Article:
l.c. armstrong by kelly bousman

l.c. armstrong: making and unmaking. university of south florida

contemporary art museum tampa, floridaIn L.C. Armstrong’s model, paintings are punctured and marked by burns, smoke, bullets, stains, or enamel, and coated in resin, sealing the evidence of their making behind a seductive film. And sculptures, assembled from synthetic or industrial materials, employ isolated painterly tactics. That the cool detachment of the object is interrupted by touch, by the hand and the body of the maker, questions the status of the representation.

What follows is a reading of Armstrong’s project as a cycle of recombinant strategies that continually return to the sites of ambiguity built into language and representation. As such, it develops as a series of leaps to associations and links made by her work.

Categories divide, separate, and establish oppositions. Armstrong synthesizes; the vocabulary of Abstraction and Minimalism fuses with Conceptual and Process art. The state of suspension marking Minimalism’s position between grounded experience and ephemeral transcendence merges with a base desire to express. The analytical reticence of Conceptual art mixes with an intuitive drive fueled by an attention to process and physicality.

Armstrong says she is making a new visual language while unmaking the already encoded dictions of her predecessors. For her it is a continual cycle of making and unmaking that has its core an exploration of the very nature of expression, communication, representation, and language.

The model of identity and difference that forms a paradigmatic basis of meaning-that something cannot be this and not this at the same time-is a source of perpetual investigation for Armstrong. She seeks to blur the lines tat bisect Western thought into bipolar categories. She treads the wasteland between opposites to expose the concept of absolute dichotomies as a fiction. Writing is both verbal and visual. Representation is a presence that points to an absence. Making is also unmaking.

Making present. Making sure. Making up. making clear. Making is a process that, as Elain Scarry describes In The Body in Pain; The making and unmaking of the World, “entails two distinct phases-making up (mental imaging) and making real (endowing the mental object with a material or verbal form).” The interior activity of making is imagining, while the exterior activity is reproducing, either materially or verbally, the mental object. In the movement from interior to exterior, an economy of loss comes into play as the internal artifact, verbal or material, becomes a copy of an imagined original and part of the intangible self becomes translated into an object in the world. This loss spurs anxiety and ambivalence at the threshold of language and expression.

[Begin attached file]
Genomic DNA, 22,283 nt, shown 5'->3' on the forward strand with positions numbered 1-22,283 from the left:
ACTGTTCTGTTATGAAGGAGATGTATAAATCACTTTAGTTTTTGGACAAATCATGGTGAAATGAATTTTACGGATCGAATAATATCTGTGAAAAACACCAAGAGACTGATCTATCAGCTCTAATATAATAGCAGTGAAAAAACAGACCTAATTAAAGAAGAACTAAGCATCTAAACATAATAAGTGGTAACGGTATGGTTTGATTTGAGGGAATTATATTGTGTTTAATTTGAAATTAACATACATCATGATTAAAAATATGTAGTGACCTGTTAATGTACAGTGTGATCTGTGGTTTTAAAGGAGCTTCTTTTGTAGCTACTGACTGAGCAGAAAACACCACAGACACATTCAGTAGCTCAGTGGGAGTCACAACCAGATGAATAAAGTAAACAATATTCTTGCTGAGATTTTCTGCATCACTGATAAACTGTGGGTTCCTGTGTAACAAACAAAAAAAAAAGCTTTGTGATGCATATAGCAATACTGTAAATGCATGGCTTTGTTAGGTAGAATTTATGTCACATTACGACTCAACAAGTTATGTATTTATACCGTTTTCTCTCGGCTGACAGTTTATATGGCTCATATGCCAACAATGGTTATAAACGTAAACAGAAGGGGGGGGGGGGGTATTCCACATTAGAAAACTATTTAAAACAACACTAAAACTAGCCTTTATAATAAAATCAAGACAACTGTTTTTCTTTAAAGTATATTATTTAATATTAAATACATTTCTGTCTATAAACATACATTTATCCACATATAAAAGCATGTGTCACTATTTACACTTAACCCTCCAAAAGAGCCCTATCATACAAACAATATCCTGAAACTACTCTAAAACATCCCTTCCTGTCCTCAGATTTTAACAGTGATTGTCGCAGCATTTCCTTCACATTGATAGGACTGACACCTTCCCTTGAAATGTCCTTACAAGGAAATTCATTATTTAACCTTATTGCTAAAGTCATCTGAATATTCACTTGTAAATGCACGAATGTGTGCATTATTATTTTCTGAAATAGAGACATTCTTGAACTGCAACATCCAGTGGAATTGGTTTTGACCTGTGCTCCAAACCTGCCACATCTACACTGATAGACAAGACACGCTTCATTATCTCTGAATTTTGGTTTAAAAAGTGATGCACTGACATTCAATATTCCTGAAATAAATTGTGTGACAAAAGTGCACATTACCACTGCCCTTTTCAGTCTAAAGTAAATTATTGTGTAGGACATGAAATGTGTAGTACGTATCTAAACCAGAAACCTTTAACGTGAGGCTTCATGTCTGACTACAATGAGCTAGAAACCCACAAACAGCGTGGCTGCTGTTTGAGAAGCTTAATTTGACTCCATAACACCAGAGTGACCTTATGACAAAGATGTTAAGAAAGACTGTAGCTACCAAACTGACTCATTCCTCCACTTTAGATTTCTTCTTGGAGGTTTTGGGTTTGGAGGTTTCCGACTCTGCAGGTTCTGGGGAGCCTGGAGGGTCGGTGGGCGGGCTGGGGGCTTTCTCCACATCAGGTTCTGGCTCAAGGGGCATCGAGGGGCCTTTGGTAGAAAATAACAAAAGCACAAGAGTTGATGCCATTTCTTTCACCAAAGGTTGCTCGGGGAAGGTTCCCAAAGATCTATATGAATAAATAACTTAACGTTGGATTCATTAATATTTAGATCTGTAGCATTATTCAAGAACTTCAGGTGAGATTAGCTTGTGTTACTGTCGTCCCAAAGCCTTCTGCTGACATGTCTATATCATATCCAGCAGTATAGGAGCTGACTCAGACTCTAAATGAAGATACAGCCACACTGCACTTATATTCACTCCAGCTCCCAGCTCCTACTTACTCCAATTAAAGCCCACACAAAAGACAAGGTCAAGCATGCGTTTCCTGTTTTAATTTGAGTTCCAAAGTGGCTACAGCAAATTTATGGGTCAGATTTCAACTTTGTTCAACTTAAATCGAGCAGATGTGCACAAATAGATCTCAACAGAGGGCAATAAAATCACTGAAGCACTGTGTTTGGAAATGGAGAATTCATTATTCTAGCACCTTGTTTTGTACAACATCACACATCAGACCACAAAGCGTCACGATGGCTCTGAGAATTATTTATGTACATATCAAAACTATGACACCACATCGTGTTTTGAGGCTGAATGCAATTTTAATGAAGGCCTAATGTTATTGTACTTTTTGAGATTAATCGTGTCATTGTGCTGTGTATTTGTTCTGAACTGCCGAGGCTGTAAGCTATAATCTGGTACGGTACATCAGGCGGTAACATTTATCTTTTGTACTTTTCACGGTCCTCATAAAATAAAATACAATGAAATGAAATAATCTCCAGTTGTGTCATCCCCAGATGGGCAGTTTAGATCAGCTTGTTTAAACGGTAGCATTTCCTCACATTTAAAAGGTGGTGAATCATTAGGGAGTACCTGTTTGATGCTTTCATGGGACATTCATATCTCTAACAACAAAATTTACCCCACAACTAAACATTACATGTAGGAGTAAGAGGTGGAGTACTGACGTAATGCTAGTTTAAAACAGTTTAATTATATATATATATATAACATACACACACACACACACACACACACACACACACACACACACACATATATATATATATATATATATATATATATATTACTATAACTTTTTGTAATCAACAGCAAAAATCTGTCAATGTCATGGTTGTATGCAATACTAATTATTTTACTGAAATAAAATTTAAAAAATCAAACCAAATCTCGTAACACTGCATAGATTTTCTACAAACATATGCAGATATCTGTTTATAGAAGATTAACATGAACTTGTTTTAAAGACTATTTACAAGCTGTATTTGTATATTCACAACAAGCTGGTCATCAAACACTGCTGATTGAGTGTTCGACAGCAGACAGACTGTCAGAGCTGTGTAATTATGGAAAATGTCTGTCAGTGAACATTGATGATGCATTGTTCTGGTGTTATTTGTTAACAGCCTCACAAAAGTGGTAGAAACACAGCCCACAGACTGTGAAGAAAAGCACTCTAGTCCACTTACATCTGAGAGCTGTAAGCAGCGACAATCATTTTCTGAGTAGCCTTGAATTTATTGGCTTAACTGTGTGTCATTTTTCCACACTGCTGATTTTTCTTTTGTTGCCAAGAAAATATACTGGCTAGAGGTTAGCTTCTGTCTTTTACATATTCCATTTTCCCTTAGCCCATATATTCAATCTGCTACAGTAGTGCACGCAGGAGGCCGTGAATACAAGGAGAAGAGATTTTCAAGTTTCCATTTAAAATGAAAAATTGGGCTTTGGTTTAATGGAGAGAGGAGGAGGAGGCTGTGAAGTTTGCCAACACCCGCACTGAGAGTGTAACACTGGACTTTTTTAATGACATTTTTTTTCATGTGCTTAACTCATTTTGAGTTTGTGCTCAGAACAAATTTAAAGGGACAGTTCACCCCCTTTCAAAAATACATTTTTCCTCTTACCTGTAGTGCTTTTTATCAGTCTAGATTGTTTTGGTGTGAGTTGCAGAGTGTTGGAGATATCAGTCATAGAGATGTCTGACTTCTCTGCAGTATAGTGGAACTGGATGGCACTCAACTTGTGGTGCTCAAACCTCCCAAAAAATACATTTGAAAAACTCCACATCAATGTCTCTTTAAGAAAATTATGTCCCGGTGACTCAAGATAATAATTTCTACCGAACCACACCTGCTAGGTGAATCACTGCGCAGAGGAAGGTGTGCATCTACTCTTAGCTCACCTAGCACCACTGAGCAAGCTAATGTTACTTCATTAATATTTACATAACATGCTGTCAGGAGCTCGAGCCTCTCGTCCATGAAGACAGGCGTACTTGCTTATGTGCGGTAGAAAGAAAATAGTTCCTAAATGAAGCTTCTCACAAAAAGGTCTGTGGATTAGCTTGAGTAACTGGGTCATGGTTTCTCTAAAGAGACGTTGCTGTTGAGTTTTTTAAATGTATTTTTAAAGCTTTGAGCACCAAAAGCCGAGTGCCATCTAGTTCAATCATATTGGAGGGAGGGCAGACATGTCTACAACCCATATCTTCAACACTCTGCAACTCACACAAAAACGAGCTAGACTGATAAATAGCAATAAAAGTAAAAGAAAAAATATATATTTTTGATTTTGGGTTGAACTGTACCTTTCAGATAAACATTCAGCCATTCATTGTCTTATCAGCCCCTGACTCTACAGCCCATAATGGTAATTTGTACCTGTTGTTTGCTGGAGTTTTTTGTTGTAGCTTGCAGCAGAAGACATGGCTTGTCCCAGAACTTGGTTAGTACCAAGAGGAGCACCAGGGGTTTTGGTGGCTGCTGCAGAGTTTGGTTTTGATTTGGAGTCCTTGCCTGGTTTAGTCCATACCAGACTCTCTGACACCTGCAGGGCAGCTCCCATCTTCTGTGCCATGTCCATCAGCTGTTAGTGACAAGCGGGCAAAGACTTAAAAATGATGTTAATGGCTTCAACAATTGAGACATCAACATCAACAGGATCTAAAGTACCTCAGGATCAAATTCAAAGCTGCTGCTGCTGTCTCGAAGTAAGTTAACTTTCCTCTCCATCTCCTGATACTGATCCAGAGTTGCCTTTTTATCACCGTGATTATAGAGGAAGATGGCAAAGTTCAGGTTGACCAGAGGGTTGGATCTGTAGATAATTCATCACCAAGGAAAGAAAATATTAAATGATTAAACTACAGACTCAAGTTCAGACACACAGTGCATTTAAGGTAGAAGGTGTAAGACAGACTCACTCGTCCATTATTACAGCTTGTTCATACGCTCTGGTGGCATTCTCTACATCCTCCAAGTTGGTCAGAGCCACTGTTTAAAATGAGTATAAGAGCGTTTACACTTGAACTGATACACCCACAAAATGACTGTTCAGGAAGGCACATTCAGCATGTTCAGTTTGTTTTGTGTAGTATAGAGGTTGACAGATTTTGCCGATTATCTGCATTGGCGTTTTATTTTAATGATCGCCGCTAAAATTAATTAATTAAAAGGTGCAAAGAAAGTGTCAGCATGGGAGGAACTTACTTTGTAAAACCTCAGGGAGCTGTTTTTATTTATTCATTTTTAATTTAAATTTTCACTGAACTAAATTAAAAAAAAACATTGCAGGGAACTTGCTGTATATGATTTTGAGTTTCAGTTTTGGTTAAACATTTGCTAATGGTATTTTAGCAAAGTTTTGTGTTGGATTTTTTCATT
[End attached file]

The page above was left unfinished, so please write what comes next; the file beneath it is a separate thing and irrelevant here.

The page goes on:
The anxiety is embodied by Armstrong’s Dream Machine, 1992. A cold metal adjustable bed holds a raw foam mattress punctured by nearly 4,000 sharpened silver pencils. The bed-a site of creation, birth, and recuperation, as well as death. The pencils-a bed of nails inscribing a sentence, for a crime of language, onto the body. Language can be both productive and destructive; it can make and unmake.

Language is uncommonly divided along the line separating verbal from material communication. The voice is fluid, unanchored, and an extension of the self into the world. Writing is solid, static, and containing. Verbal expression is based on temporal arrangement and appeals to the ear, while writing/material expression is based on spatial arrangement and appeals to the eye. The gap between the poles of speech and writing narrows within two constructs of the language that are bound to the body and are critical elements of Armstrong’s work-braille and poetry. Within these systems, she explores language as a visual and tactile as well as an aural experience.

Braille is a system of writing for the sightless that conveys the phonetic Roman alphabet through permutation of six raised dots within a grid. The use of braille may be constructed as a trope of modernism, since it points to readable content within the sacred grid. A series of Armstrong’s braille paintings encase squares of vivid color in a thick, viscous layer of gray resin. The dot reliefs, ironically the only place the color is visible, spell the shades sealed below.